This Story is:
The earliest recorded inhabitants of Ireland date back to the Mesolithic period, arriving by at least 8000BC and crossing the sea in small boats.
In 2001, Ireland’s oldest recorded burial site was discovered at Hermitage, Castleconnell. Following test trenching by Limerick County Council in advance of a pipe-laying scheme, Aegis Archaeology was contracted to excavate the site over a four-week period.
The area for excavation was approximately 4400sq.m., running beside the River Shannon and it revealed that this area had been used in places over a long period of time, giving a rare glimpse of how hunter-gatherers used natural materials from their locality.
Aegis Archaeology tell us that “it was a surprise to discover features of Mesolithic date, most notably two cremations dating to the Early Mesolithic period”. Further discoveries included human cremated remains, charcoal, a polished stone axe (of adze type) and number of stone tools, all of which dated to the Mesolithic period.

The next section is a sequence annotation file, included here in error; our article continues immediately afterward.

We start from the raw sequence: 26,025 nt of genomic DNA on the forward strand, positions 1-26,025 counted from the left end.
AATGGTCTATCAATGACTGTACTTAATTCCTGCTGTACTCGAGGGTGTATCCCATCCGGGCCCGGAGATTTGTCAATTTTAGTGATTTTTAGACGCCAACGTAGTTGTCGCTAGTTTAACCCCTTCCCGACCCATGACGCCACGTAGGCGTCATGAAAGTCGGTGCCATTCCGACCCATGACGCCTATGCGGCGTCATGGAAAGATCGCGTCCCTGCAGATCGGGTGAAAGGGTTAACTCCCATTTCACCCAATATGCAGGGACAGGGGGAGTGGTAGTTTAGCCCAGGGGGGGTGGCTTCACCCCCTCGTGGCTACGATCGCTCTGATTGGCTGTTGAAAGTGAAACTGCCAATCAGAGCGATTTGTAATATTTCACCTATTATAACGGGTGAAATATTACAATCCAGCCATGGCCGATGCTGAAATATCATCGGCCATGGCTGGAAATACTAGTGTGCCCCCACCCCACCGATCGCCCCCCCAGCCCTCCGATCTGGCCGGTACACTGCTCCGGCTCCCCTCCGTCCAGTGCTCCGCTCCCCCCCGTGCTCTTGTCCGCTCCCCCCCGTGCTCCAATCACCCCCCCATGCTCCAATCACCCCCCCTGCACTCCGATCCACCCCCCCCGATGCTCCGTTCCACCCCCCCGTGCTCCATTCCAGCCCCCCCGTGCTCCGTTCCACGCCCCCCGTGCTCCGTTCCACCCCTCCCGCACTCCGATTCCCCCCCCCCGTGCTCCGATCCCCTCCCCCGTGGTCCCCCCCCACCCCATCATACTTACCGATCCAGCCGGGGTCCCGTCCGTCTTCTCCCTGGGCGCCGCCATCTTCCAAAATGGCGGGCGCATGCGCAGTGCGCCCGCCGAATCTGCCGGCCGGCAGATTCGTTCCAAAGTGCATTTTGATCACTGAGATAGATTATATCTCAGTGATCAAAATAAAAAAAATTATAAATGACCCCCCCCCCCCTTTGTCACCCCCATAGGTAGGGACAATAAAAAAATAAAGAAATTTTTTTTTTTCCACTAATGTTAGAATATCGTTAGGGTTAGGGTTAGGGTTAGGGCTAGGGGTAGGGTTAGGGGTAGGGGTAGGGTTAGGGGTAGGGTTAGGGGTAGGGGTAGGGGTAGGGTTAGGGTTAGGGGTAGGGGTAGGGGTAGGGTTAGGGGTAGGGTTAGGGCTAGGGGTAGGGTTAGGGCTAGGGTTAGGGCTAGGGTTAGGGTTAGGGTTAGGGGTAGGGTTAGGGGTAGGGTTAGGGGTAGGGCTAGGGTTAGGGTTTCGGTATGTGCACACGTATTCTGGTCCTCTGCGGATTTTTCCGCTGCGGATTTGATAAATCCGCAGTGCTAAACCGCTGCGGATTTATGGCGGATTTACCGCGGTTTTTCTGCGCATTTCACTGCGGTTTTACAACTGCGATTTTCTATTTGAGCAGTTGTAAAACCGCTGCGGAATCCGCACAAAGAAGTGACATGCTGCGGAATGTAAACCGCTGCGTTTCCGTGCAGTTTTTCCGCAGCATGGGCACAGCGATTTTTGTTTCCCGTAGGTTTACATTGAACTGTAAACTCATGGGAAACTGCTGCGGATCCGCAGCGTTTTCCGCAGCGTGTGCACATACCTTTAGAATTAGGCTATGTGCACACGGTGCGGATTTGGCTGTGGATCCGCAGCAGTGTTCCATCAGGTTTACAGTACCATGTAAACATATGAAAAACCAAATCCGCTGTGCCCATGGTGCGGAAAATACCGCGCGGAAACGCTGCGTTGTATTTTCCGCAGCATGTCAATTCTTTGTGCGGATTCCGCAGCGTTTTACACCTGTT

The site at Hermitage is located in a classic early Mesolithic location; a ridge of high ground overlooking a river at a strategic fishing point and perhaps this location was both practical and symbolic.
Mesolithic hunter-gatherers who used Hermitage interacted with nature by using local wood and stone. Although the excavation did not yield evidence to show that the river was used, it is highly likely it was used by them for transport, food, fishing, and water.
Most unexpectedly, two well-preserved cremations were found, dating to the Early Mesolithic period (pit A being earlier than pit B). Pit A cremation, in particular, illustrates a level of knowledge, sophistication and ritual, not previously recognised in the Irish Mesolithic, when in fact any burials are extremely rare.
The polished stone axe, suggests that the buried person was important and of high status while the posthole perhaps represents a grave marker, so that the burial might be remembered and returned to. The Mesolithic finds at Hermitage are internationally significant being amongst the earliest cremated burials in Europe.”